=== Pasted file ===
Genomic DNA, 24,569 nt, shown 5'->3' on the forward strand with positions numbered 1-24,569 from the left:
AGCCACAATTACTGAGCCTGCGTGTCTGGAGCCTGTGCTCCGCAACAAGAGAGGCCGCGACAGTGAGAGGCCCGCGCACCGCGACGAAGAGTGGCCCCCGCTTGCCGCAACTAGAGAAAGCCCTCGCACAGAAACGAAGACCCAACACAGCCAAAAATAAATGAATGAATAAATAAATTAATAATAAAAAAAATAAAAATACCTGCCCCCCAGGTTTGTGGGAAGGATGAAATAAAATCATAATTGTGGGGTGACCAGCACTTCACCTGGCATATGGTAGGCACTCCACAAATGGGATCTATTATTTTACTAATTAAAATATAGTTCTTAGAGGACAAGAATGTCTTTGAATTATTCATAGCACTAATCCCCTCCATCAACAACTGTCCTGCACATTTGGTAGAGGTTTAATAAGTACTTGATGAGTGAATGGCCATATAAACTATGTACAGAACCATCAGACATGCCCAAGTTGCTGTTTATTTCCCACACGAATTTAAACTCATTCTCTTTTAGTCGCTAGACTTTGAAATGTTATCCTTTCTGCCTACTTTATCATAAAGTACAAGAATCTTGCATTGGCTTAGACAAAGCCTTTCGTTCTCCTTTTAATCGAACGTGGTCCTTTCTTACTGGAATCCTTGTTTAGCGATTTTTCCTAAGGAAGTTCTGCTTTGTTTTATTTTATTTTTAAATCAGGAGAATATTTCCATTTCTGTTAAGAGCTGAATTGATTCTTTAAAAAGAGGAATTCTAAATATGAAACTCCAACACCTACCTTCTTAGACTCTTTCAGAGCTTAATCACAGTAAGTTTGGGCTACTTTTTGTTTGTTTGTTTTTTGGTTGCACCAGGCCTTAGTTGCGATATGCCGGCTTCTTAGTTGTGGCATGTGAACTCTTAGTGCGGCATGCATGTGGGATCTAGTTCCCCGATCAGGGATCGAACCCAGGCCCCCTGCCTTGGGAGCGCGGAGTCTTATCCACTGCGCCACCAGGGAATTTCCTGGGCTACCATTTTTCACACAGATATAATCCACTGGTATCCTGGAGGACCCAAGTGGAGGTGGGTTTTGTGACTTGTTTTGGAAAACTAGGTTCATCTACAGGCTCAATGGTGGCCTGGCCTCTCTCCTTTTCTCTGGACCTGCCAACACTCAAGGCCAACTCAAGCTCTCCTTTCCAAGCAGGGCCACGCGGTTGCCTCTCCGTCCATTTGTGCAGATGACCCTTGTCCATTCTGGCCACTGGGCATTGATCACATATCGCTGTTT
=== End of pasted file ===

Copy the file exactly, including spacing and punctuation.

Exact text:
Genomic DNA, 24,569 nt, shown 5'->3' on the forward strand with positions numbered 1-24,569 from the left:
AGCCACAATTACTGAGCCTGCGTGTCTGGAGCCTGTGCTCCGCAACAAGAGAGGCCGCGACAGTGAGAGGCCCGCGCACCGCGACGAAGAGTGGCCCCCGCTTGCCGCAACTAGAGAAAGCCCTCGCACAGAAACGAAGACCCAACACAGCCAAAAATAAATGAATGAATAAATAAATTAATAATAAAAAAAATAAAAATACCTGCCCCCCAGGTTTGTGGGAAGGATGAAATAAAATCATAATTGTGGGGTGACCAGCACTTCACCTGGCATATGGTAGGCACTCCACAAATGGGATCTATTATTTTACTAATTAAAATATAGTTCTTAGAGGACAAGAATGTCTTTGAATTATTCATAGCACTAATCCCCTCCATCAACAACTGTCCTGCACATTTGGTAGAGGTTTAATAAGTACTTGATGAGTGAATGGCCATATAAACTATGTACAGAACCATCAGACATGCCCAAGTTGCTGTTTATTTCCCACACGAATTTAAACTCATTCTCTTTTAGTCGCTAGACTTTGAAATGTTATCCTTTCTGCCTACTTTATCATAAAGTACAAGAATCTTGCATTGGCTTAGACAAAGCCTTTCGTTCTCCTTTTAATCGAACGTGGTCCTTTCTTACTGGAATCCTTGTTTAGCGATTTTTCCTAAGGAAGTTCTGCTTTGTTTTATTTTATTTTTAAATCAGGAGAATATTTCCATTTCTGTTAAGAGCTGAATTGATTCTTTAAAAAGAGGAATTCTAAATATGAAACTCCAACACCTACCTTCTTAGACTCTTTCAGAGCTTAATCACAGTAAGTTTGGGCTACTTTTTGTTTGTTTGTTTTTTGGTTGCACCAGGCCTTAGTTGCGATATGCCGGCTTCTTAGTTGTGGCATGTGAACTCTTAGTGCGGCATGCATGTGGGATCTAGTTCCCCGATCAGGGATCGAACCCAGGCCCCCTGCCTTGGGAGCGCGGAGTCTTATCCACTGCGCCACCAGGGAATTTCCTGGGCTACCATTTTTCACACAGATATAATCCACTGGTATCCTGGAGGACCCAAGTGGAGGTGGGTTTTGTGACTTGTTTTGGAAAACTAGGTTCATCTACAGGCTCAATGGTGGCCTGGCCTCTCTCCTTTTCTCTGGACCTGCCAACACTCAAGGCCAACTCAAGCTCTCCTTTCCAAGCAGGGCCACGCGGTTGCCTCTCCGTCCATTTGTGCAGATGACCCTTGTCCATTCTGGCCACTGGGCATTGATCACATATCGCTGTTT